Tuesday, April 26, 2011

A visit to the Baseball Hall of Fame

Situated in Cooperstown, New York, the National Baseball Hall of Fame and Museum stands as the ultimate monument dedicated to America's favorite pastime. As its motto suggests, the Hall of Fame strives to "Preserve History, Honor Excellence, and Connect Generations." Earlier this month, I took a road trip, or a pilgrimage, as some die hard baseball fans might say, to visit Cooperstown for the first time. It was truly a memorable trip as I got to experience the historic culture of baseball as preserved by the Hall of Fame.

Since the age of ten, baseball has been a recreational part of my life. As a child, I would sit in front of the TV cheering on my favorite team through thick and thin. Most of my summer vacation days in the city were comprised of playing stick ball with the neighborhood kids from morning until dark. Outings to the stadium to catch a game were always a treat for me, especially wen I would have the opportunity to cheer on my distant cousin, Frank Catalanotto who played ball in the majors for 14 seasons. Not only did I collect baseball cards in my youth, I would go on to eventually design them in my adulthood as a professional graphic designer.

Honus Wager's Uniform and Bats
You're probably thinking that my visit to the Hall of Fame was long overdue. Perhaps it was, but I can assure you it was well worth the wait and an experience that I will cherish. Walking through the memorabilia-filled halls of baseball's historical institution made me feel like a kid again. I was very excited to see the artifacts of the game’s greatest players-- the legends of  yesterday and more recent greats, some of whom I have seen play first hand. I was most appreciative that the Hall of Fame honored all the diverse aspects of baseball's history.

The Hall of Fame presents a historical recount of the sport, from its sport infancy through modern times, including its most frowned upon moments. Yes, even Peter Edward Rose, a man forever banned from the sport amid gambling allegations, has a glass case in the Hall of Fame which pays homage to his record of 4,192 hits. If it happened in baseball, you can be sure it is documented within these hallowed halls. The Hall of Fame contains 295 inductees-- a roster that includes Negro League players, managers, corporate executives and baseball pioneers in addition to major league players.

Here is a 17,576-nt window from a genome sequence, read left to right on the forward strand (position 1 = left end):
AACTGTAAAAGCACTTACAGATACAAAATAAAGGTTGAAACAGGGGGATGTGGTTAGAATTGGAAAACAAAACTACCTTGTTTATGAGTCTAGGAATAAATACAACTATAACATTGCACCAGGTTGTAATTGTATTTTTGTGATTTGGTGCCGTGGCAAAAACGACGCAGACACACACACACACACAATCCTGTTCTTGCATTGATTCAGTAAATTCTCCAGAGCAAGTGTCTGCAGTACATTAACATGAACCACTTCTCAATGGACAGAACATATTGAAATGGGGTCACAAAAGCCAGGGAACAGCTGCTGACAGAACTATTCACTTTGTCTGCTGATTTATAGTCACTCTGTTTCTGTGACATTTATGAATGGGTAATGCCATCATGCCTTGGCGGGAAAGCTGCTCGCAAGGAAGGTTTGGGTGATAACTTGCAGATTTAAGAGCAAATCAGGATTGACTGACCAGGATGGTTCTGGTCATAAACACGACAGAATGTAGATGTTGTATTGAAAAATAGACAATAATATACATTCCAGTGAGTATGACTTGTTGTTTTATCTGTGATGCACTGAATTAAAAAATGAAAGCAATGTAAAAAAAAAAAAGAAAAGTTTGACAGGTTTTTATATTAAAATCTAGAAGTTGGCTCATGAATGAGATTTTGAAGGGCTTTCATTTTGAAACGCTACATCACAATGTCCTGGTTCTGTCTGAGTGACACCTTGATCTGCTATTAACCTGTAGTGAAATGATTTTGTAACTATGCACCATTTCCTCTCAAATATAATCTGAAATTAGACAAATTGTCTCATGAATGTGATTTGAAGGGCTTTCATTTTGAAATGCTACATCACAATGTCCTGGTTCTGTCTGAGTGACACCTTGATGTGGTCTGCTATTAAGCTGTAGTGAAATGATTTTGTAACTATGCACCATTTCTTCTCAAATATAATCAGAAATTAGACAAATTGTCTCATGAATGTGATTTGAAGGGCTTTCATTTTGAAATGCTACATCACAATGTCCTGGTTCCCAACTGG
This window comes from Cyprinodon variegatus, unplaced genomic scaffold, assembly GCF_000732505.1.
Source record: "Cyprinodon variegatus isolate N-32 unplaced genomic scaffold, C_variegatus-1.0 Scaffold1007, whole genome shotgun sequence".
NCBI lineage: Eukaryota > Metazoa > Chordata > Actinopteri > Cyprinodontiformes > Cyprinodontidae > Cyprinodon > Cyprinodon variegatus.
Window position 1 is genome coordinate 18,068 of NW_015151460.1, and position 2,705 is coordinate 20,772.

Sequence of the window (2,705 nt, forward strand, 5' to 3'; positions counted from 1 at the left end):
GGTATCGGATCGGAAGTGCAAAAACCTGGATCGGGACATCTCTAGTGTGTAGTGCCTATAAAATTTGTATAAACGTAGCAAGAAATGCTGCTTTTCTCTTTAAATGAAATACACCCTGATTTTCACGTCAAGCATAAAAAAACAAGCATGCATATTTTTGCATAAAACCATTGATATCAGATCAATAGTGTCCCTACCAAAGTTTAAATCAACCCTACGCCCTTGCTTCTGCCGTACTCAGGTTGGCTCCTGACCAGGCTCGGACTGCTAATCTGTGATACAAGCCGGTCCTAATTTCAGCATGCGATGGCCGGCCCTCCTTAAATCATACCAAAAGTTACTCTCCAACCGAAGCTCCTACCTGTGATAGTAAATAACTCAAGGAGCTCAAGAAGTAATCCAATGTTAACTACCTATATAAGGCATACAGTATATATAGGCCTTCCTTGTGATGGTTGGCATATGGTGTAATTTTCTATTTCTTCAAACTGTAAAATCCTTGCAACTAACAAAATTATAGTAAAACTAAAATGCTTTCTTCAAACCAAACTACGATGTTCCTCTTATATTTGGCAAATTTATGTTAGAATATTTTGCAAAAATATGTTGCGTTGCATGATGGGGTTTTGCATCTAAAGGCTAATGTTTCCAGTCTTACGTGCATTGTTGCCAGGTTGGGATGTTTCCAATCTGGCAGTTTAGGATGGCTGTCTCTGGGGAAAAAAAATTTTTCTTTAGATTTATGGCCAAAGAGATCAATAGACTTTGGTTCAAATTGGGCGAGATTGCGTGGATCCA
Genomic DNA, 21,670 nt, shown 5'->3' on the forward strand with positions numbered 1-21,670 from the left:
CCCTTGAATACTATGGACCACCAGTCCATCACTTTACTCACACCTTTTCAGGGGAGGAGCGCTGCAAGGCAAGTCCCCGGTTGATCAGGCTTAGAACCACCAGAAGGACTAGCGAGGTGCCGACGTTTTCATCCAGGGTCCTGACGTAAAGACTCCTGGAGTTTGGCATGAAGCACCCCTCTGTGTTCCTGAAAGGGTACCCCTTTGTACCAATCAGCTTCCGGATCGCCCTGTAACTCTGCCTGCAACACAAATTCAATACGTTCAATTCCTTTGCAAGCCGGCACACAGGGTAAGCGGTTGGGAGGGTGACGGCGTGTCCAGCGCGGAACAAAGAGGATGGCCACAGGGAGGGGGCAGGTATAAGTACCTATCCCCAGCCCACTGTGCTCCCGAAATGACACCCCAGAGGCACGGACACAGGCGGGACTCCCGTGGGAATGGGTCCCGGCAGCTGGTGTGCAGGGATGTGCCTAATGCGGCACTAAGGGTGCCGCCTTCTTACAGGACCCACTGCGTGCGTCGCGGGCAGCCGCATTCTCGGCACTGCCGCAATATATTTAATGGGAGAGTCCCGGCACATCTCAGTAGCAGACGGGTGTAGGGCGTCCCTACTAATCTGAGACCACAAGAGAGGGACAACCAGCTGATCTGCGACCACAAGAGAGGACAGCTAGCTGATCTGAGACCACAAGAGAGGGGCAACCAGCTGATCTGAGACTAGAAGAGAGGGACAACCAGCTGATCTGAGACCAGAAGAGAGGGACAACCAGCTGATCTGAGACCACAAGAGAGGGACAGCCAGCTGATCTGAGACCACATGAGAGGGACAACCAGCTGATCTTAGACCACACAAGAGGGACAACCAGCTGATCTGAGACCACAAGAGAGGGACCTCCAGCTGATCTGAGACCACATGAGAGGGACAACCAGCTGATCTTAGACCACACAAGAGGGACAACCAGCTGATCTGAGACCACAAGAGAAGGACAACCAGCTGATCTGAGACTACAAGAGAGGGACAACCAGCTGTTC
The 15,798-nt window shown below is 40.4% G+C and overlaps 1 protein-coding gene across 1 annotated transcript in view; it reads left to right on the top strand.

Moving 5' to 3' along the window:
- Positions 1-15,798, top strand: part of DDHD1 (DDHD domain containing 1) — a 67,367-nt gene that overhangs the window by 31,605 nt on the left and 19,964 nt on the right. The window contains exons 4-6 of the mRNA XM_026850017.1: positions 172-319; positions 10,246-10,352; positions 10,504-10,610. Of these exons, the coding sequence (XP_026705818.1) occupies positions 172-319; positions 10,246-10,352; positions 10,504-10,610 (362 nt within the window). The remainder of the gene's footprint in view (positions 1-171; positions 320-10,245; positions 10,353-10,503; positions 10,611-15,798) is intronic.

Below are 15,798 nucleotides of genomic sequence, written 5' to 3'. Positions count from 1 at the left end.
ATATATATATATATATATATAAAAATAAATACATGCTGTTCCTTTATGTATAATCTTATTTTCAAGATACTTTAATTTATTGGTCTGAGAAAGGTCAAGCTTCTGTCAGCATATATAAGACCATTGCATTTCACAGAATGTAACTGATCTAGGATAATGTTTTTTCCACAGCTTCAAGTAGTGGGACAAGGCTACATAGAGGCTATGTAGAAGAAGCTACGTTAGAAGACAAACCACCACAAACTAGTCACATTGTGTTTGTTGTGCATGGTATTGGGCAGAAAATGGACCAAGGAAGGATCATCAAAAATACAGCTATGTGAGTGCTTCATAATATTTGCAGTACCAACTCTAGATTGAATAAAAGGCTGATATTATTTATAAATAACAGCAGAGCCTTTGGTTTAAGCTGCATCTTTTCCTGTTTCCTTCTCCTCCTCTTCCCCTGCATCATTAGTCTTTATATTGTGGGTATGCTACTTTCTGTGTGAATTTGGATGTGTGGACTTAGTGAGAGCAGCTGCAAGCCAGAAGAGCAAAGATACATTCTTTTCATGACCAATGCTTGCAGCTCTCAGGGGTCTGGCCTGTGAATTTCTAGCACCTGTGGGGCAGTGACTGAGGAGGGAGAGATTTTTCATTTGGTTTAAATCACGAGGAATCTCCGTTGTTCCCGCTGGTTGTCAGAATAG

For me, one of the more enjoyable aspects of the Hall of Fame was seeing how the game of baseball evolved over the years. Seeing the primitive equipment quite fascinating. It's amazing how primitive the equipment was when compared to modern protective gear. Baseball gloves were simply made of thin leather and offered minimal protection to a hand that would have caught a 90 mile per hour fastball behind the plate. It is also hard to believe that catching the ball in the outfield on a single bounce was considered an out at one time. Also chronicled is these Supreme Court case Flood v. Kuhn. 
Curt Flood's challenge of baseball's reserve laws eventually led to the free agency system, one of the most important labor advances in of all sports. Baseball has truly come a long way.

Hall of Famer Bill Veeck
Of course the infamous area of the Hall of Fame would be the Plaque Gallery, containing all of the member induction plaques. I made it a point to take photographs of the Hall of Famers for whom I have the most respect. Among them are Ralph Kiner and Bill Veck. I grew up with Kiner as the voice of the New York Mets. In my opinion, no one tells a better baseball story than Ralph Kiner who hit 369 home runs throughout his career. Bill Veeck is probably a name less familiar to fans. I remember reading up on him as a kid. Veeck was well known for the innovations he brought to the game of baseball which include the first ever exploding scoreboard at Comiskey Park. Bill Veeck also was the first to add players surnames to the backs of their uniforms. He was also responsible for sending famed baseball midget Eddie Gaedel to the plate for his only appearance in the major leagues.

Overall, I had a memorable trip to the Hall of Fame. Cooperstown is a nice, quiet Middle New York town, with a lot to offer any baseball fan. The town's hospitality is something can't be matched. Its citizens breathe baseball, and there couldn't have been a better place for Baseball's Hall of Fame to have been constructed. I advise all baseball fans to make it out to the Hall of Fame at least once in their lifetime. You will not be disappointed.

Thurman Munson's uniform and catching gear

Babe Ruth
Hank Aaron's Plaque

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